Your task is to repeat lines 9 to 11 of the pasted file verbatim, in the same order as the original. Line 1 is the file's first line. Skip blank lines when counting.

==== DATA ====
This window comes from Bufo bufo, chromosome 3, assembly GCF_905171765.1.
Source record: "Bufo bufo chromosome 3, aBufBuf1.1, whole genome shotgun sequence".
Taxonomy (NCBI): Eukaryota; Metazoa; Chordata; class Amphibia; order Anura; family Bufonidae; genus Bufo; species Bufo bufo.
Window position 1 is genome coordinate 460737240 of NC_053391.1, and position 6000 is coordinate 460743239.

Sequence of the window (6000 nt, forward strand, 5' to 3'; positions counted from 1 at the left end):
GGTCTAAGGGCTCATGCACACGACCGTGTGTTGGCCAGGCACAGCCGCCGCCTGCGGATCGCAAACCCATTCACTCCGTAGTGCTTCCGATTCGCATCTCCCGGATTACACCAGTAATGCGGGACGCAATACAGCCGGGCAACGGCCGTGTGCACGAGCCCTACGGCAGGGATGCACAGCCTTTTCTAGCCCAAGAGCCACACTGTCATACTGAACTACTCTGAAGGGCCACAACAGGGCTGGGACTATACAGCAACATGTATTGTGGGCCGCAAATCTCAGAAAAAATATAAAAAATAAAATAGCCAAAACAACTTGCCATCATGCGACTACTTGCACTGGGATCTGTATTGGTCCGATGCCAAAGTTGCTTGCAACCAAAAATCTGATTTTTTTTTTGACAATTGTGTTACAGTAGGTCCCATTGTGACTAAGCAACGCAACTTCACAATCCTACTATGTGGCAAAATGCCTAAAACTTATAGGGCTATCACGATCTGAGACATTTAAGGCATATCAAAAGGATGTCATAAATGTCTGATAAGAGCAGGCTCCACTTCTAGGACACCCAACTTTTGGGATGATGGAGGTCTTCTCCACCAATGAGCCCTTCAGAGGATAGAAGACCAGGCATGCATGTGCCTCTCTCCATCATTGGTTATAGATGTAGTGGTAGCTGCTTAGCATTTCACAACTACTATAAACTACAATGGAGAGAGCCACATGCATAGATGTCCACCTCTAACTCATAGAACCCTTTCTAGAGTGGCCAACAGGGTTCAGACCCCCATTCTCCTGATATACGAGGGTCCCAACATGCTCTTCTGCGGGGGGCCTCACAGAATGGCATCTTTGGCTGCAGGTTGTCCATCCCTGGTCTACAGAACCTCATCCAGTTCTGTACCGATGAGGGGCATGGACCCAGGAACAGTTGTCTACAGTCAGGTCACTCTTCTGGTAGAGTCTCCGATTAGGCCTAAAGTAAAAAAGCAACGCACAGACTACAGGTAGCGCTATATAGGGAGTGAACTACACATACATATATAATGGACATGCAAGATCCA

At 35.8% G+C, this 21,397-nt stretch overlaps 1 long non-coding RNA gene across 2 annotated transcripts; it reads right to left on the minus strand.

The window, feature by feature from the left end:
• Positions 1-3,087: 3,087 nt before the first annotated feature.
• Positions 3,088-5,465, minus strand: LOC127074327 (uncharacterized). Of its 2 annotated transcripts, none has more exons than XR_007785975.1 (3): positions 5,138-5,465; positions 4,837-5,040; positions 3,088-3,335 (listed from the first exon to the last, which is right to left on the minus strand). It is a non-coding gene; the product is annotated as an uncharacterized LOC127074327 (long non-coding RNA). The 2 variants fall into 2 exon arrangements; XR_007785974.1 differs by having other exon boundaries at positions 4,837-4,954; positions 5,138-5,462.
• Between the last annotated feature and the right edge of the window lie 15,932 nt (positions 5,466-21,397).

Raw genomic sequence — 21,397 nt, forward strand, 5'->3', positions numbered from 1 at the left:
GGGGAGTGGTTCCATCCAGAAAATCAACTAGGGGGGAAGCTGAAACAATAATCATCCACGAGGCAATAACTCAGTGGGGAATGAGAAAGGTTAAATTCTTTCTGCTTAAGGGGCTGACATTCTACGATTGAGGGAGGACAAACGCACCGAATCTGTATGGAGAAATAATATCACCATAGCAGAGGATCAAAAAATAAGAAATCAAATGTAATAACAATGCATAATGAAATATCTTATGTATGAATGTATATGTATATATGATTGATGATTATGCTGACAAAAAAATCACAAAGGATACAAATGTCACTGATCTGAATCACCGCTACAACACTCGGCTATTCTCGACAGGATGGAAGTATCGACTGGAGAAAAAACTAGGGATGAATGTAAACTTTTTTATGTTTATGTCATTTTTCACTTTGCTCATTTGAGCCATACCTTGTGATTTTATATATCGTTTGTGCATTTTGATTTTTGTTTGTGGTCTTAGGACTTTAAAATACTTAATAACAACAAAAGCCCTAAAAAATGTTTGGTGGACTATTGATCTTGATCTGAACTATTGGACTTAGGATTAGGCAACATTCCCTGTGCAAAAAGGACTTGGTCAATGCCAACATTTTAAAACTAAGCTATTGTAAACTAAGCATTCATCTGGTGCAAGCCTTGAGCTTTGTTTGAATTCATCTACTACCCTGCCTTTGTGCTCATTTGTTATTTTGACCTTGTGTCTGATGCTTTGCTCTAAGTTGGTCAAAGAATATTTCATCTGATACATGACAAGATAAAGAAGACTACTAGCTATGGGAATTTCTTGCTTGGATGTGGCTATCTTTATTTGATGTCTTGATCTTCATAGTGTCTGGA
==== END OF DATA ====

• Positions 1-3,087: 3,087 nt before the first annotated feature.
• Positions 3,088-5,465, minus strand: LOC127074327 (uncharacterized). Of its 2 annotated transcripts, none has more exons than XR_007785975.1 (3): positions 5,138-5,465; positions 4,837-5,040; positions 3,088-3,335 (listed from the first exon to the last, which is right to left on the minus strand). It is a non-coding gene; the product is annotated as an uncharacterized LOC127074327 (long non-coding RNA). The 2 variants fall into 2 exon arrangements; XR_007785974.1 differs by having other exon boundaries at positions 4,837-4,954; positions 5,138-5,462.
• Between the last annotated feature and the right edge of the window lie 15,932 nt (positions 5,466-21,397).